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Abstract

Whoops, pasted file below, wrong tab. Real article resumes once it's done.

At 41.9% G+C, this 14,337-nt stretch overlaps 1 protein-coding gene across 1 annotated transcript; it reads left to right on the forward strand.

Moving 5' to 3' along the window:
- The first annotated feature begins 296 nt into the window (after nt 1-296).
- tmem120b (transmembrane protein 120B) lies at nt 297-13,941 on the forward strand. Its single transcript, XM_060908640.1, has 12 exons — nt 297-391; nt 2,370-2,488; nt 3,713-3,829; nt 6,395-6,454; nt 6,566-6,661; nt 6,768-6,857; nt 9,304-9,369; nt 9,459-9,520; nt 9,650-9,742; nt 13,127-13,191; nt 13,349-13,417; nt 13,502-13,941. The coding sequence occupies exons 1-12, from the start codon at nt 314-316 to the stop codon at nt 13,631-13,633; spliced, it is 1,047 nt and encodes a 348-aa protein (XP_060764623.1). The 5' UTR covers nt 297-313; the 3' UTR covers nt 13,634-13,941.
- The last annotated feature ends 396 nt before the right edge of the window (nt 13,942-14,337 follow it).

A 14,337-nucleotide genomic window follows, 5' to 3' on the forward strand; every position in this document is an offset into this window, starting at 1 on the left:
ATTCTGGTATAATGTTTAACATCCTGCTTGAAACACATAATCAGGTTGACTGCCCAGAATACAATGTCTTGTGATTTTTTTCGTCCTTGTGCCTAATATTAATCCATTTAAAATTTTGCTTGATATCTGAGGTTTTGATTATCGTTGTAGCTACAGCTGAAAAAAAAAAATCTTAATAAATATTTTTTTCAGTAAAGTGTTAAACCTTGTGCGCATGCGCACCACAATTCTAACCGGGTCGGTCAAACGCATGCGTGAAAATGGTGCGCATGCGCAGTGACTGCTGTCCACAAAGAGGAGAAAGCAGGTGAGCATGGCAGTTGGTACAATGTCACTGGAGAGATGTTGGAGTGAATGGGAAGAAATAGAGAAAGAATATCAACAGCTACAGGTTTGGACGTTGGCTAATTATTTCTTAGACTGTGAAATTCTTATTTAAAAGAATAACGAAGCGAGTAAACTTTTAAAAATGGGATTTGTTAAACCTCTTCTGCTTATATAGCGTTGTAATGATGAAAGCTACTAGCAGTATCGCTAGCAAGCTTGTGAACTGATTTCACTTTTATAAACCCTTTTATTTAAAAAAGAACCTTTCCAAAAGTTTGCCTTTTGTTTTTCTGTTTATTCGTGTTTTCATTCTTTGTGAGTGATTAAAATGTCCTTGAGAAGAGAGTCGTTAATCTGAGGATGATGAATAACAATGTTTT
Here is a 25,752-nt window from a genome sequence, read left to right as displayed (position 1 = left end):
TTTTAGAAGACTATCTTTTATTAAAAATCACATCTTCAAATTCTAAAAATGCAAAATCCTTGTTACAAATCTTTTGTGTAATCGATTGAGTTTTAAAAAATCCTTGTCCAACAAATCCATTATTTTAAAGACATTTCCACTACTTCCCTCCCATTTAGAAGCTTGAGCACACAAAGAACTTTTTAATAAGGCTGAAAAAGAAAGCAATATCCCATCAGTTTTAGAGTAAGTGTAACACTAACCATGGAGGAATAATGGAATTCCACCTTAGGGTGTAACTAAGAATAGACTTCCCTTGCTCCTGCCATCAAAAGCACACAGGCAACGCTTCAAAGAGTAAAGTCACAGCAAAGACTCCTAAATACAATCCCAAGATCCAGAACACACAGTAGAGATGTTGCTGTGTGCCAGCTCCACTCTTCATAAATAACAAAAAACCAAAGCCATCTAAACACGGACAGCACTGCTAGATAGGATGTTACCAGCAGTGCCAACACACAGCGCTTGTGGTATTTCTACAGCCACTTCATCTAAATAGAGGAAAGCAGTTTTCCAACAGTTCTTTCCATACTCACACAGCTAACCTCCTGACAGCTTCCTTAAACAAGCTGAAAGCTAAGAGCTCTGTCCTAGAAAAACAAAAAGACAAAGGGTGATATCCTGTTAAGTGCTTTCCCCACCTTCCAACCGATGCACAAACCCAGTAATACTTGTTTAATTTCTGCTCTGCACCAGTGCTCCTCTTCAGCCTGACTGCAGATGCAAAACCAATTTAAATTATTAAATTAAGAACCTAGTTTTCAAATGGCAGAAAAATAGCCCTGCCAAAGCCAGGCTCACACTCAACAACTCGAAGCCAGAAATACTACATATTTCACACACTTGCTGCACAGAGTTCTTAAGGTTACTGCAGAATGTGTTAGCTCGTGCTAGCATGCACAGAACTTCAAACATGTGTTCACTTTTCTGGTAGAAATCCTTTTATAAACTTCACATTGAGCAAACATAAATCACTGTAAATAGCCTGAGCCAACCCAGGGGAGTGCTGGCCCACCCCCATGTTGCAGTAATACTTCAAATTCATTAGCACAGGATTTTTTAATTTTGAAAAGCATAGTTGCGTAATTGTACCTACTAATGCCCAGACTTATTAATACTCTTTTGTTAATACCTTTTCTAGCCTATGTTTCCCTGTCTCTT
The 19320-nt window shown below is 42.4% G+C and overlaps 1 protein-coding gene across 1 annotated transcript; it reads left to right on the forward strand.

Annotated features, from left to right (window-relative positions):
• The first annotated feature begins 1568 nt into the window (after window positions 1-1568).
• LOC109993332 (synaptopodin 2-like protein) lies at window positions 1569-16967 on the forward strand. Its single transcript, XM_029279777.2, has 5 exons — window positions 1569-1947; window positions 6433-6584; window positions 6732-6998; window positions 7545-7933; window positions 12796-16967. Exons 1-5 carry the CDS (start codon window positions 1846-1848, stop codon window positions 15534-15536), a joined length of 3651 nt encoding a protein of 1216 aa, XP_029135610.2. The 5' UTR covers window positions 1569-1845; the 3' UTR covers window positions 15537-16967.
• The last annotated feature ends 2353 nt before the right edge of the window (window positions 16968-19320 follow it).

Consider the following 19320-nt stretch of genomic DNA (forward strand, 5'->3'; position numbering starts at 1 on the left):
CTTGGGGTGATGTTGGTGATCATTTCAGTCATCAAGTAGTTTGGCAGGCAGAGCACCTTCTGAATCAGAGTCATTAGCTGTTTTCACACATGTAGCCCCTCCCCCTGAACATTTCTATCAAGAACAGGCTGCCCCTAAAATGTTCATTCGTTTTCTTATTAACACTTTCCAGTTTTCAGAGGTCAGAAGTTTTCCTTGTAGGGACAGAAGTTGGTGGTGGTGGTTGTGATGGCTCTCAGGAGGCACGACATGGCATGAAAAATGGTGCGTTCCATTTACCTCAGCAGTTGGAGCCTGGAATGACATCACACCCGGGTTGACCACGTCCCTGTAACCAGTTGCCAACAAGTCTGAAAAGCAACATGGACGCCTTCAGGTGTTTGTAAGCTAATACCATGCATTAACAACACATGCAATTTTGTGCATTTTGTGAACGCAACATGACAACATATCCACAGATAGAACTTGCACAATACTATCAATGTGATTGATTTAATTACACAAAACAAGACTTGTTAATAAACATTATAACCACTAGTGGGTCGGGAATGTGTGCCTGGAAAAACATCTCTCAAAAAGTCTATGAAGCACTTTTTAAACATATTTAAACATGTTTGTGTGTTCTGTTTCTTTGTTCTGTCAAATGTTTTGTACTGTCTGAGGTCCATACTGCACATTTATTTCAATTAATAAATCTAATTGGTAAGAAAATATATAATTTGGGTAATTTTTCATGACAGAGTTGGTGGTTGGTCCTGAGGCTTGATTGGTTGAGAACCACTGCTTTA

One impact of the technological revolution has been technology’s effects on social norms and the nudges needed to ensure efficiency and security in today’s “digitally required” world. I define these phenomena as digital norms and they inform interpersonal contact and tech-based choices. This paper looks specifically at norm interactions between Generation X and Generation Z. To test these digital norms and gauge their presence in both generations, this paper outlines a survey experiment of 50 people (25 Gen X and 25 Gen Z) and seeks to extrapolate assumptions on technology while providing policy recommendations. What was found was that civil liberty and morality expectations roll over into the expectations within digital norms. Thus, digital norms, and how we choose to interact with them, can be viewed as a themed social norm which abides by much of the same rules outlined by behavioral economics. They serve as the fundamental underpinning to how technological innovation gets perpetuated and ultimately how tech will facilitate future societal interaction.

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